Thick edge, on the other hand, is high-powered computing devices capable of heavier processing, complex logic, and complex resolution. They might have worse or spottier connectivity than their thin counterparts because they’re capable of taking independent action—oftentimes leveraging AI workloads—based on incoming data. When these devices do send data to centralized cloud storage, it’s often after it’s normalized, anonymized, filtered, or transformed the data to suit a particular need.

These devices are what you see now in plant floor IoT infrastructure to support on-machine, on-demand responsiveness to difficult problems, like monitoring the health of complex machinery and optimizing, based on all the inputs, when to best shut down the line and perform preventative maintenance. Or shutting down a wind turbine or oil rig in adverse weather conditions where connectivity is spotty at best, and there’s no person available to make an informed decision.

And, just like in the middle area between on-premises and cloud infrastructure, many organizations selling IoT-based edge solutions are now touting a hybrid approach, in which you deploy a combination of thin and thick edge devices based on exactly where you need all the expensive computing power and where less is more.

See also: Bringing AI to the Edge: Focus on the Plumbing First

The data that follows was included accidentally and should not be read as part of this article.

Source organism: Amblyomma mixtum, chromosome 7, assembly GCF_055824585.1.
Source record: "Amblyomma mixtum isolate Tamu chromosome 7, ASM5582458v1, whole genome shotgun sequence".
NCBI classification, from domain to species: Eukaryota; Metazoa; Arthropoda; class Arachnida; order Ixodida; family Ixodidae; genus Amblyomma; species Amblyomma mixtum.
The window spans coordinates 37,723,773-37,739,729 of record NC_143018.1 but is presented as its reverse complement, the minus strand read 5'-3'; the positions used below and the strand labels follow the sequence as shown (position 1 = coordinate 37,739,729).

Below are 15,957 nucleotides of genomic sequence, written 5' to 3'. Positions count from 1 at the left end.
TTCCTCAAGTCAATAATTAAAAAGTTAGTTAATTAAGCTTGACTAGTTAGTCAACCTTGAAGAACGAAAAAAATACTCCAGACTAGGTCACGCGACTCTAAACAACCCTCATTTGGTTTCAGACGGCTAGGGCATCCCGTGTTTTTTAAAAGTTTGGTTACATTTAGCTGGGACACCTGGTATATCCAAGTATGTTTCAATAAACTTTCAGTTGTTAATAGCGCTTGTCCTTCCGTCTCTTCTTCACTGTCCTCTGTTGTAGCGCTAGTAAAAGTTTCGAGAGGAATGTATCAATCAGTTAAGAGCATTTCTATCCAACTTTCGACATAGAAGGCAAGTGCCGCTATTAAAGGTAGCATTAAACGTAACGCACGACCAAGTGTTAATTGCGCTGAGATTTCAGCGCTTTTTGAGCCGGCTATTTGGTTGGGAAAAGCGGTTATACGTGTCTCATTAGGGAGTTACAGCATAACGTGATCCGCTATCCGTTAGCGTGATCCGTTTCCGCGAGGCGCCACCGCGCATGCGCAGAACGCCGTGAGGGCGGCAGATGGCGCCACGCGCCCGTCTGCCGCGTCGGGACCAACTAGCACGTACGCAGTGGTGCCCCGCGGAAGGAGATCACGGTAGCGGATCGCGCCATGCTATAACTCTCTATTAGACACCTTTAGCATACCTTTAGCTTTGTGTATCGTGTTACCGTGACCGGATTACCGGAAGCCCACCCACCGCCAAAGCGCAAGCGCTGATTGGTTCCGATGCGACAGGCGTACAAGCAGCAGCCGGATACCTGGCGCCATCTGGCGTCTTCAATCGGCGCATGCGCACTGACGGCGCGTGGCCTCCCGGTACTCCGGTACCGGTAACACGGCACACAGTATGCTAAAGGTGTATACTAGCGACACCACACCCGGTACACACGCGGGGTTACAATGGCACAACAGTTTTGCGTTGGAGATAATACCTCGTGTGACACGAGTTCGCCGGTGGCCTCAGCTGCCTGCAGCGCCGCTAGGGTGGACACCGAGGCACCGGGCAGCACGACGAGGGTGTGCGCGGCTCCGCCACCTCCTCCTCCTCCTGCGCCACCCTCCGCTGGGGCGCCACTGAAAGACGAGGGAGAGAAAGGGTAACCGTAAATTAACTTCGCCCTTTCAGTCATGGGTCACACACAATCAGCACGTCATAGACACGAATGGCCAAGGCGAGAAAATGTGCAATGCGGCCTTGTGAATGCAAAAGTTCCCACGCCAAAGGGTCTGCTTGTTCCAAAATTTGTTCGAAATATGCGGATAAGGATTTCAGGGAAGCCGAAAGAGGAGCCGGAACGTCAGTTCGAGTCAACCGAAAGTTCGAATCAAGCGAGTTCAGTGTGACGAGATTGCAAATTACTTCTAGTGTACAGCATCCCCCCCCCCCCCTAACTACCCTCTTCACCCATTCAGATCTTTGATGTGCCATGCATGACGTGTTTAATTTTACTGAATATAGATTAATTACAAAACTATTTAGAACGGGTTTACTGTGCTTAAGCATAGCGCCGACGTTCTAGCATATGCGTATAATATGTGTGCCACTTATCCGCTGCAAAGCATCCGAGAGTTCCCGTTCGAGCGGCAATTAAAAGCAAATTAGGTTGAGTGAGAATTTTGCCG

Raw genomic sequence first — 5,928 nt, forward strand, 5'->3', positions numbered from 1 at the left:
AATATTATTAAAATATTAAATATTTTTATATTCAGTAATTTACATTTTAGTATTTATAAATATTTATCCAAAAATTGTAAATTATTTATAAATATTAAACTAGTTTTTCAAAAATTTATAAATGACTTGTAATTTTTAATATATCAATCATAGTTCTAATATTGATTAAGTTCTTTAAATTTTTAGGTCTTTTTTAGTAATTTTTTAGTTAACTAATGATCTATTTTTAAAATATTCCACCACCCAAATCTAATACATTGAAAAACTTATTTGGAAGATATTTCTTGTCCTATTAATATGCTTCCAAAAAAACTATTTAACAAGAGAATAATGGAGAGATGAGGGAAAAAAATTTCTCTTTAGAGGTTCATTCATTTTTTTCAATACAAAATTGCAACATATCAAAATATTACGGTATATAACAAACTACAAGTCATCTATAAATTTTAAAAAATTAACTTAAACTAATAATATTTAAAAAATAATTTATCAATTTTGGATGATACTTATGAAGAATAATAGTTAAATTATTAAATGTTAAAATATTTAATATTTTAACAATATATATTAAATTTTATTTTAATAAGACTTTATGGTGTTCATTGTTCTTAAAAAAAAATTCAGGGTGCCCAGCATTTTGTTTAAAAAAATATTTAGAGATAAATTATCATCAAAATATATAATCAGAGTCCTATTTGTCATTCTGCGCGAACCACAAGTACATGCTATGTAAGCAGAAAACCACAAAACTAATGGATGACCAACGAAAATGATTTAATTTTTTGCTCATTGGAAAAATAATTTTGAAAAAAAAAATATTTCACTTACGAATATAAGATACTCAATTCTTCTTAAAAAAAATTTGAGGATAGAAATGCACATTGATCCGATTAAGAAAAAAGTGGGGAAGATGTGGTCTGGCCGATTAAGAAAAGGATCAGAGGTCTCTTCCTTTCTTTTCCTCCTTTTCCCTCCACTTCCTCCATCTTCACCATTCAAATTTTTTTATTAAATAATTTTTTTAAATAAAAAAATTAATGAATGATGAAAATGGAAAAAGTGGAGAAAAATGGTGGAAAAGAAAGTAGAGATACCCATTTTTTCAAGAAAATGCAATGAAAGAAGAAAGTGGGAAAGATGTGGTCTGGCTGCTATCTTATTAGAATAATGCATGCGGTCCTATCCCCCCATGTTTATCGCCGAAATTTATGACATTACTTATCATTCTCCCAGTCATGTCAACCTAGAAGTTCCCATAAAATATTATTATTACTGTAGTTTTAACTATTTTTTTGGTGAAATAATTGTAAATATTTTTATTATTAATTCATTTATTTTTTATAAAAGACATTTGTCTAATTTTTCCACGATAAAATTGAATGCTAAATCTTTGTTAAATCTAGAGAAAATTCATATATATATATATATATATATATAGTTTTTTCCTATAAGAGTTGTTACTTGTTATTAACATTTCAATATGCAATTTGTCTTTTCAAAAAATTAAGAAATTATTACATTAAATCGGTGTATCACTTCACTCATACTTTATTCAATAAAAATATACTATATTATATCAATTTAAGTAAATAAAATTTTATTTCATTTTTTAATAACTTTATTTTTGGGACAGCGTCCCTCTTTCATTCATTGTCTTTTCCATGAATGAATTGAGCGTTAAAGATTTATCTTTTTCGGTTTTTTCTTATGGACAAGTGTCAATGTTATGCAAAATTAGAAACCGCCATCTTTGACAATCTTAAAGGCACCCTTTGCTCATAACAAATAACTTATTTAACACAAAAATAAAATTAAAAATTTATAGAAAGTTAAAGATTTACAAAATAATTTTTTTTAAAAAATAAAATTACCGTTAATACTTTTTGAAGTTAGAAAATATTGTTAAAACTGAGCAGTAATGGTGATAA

When edge computing goes awry

Despite the growth and variety in edge device availability, the path toward thin or thick edge isn’t exactly clear.

According to a survey of 5,012 business workers and 2,736 IT leaders/buyers, 35% of respondents claimed to have never heard of edge computing, and 20.6% felt they were only “slightly aware” of its capabilities. Midsize and enterprise organizations fared a little better awareness-wise. Still, the newfound complexity of the edge computing market will likely prove more confusing than immediately valuable for those who are dipping their toes in for the first time.

Download Infographic Now: Manufacturing Leaders’ Views on Edge Computing and 5G

Organizations that are thinking about deploying a thin, thick, or hybrid edge infrastructure, or that already have, also need to contend with the software advances required to make the most of their new hardware.

If they invest heavily in thin edge devices, which collect data from onboard sensors and instantly transfer it to a centralized data lake in the cloud but are only capable of running historical batch analysis, they’ll never be able to truly leverage the value of all the new real-time data. On the flip side, they could over-invest in thick edge devices, thinking they’ll “grow into” the computing power, but never build viable ML models to truly leverage the edge AI advances they were promised.

When considering a new edge/IoT infrastructure, best think about the business value you’re trying to drive first—whether that’s automation, interconnectivity between people, better customer experiences, or something else entirely—before committing to anything.

Joel Hans

About Joel Hans

Joel Hans is a copywriter and technical content creator for open source, B2B, and SaaS companies at Commit Copy, bringing experience in infrastructure monitoring, time-series databases, blockchain, streaming analytics, and more. Find him on Twitter @joelhans.